Twenty-one states’ attorneys general, the U.S. Chamber of Commerce and more than 50 other national and Texas business groups filed legal challenges Tuesday to the federal overtime rule set to take effect Dec. 1. U.S. Secretary of Labor Thomas E. Perez, however, said he is confident that the rule will withstand the opposition.

The states’ effort, led by Texas Attorney General Ken Paxton and Nevada Attorney General Adam Paul Laxalt, holds that the rule requires congressional validation and will result in increased employment costs — and possible service cuts and layoffs — for many state and local governments, as well as private businesses. Also, the attorneys general said, law requires any change in the salary threshold to go through the rulemaking process.

The overtime rule, opposed by several associations representing senior living operators, doubles the salary threshold — from $23,660 to $47,476 per year — under which most salaried workers will be guaranteed overtime pay when they work more than 40 hours per week. That threshold will be updated automatically every three years. Overtime payment requirements last had been updated in 2004.

The U.S. Chamber, which counts among the members of its board of directors Paul Klaassen, founder of Sunrise Senior Living, maintains that the Department of Labor exceeded its statutory authority in issuing the regulation and violated the Administrative Procedure Act.

“We have heard from our members, small businesses, nonprofits and other employers that the salary threshold is going to result in significant new labor costs and cause many disruptions in how work gets done,” Randy Johnson, the group’s senior vice president of labor, immigration and employee benefits, said in a statement. “Furthermore, the automatic escalator provision means that employers will have to go through their reclassification analysis every three years. In combination, the new overtime rule will result in salaried professional employees being converted to hourly wages, and it will reduce workplace flexibility, remote electronic access to work and opportunities for career advancement.”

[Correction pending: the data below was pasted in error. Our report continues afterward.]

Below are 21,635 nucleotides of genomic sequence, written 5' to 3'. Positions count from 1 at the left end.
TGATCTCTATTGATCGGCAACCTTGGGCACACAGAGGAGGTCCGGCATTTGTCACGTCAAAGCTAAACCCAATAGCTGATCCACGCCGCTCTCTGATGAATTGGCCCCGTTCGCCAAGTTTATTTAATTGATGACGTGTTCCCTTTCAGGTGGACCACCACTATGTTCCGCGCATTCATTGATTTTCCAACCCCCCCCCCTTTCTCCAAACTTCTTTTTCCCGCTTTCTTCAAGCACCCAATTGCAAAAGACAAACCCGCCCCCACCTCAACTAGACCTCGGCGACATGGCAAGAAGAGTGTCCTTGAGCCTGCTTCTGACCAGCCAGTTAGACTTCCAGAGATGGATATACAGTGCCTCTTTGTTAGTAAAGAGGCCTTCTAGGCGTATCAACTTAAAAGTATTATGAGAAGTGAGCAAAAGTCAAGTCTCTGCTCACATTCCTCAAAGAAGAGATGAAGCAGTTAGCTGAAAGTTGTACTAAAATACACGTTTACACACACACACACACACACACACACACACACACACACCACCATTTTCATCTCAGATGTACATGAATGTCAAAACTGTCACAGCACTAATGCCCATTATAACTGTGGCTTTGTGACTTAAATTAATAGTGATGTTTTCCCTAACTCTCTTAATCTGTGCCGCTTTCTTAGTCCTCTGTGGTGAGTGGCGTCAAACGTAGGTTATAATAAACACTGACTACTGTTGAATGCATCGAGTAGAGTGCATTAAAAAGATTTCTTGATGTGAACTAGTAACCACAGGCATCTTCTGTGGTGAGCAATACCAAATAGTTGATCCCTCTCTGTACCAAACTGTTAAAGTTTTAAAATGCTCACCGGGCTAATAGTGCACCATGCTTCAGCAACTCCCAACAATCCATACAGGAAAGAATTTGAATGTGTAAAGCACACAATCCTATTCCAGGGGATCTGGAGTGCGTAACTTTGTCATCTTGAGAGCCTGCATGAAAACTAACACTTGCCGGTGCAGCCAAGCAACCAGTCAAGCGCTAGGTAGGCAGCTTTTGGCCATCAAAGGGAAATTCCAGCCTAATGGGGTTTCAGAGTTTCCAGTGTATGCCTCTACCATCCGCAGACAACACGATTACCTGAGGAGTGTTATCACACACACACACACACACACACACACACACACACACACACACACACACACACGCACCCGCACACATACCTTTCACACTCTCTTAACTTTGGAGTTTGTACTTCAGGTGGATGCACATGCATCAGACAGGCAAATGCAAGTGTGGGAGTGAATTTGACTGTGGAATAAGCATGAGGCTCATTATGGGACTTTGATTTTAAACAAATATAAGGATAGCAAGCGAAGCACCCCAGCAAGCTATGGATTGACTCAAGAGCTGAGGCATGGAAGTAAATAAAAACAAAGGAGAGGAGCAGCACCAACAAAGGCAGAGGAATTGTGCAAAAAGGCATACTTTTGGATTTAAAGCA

The Chamber lawsuit also charges that the rule departs from the intent of the Fair Labor Standards Act, that the salary threshold set by the rule is “excessively high” and that the threshold ignores regional and industry differences that previously had been acknowledged. The complaint also argues that the salary threshold cannot be updated without a rulemaking or input from affected parties.

Perez of the Labor Department said in a statement that he is confident in the legality of all aspects of the final rule. “It is the result of a comprehensive, inclusive rulemaking process,” he said.

The FLSA is “the crown jewel of worker protections in the United States,” Perez said, adding: “The crown jewel has lost its luster over the years. In 1975, 62% of full-time, salaried workers had overtime protections based on their pay; today, just 7% have those protections, meaning that too few people are getting the overtime that the FLSA intended.”

Perez said he looks forward to “vigorously defending” the final rule.

In July, four Democratic congressmen introduced the Overtime Reform and Enhancement Act (H.R. 5813), which has the goal of phasing in the overtime rule over three years. It was referred to the House Education and the Workforce.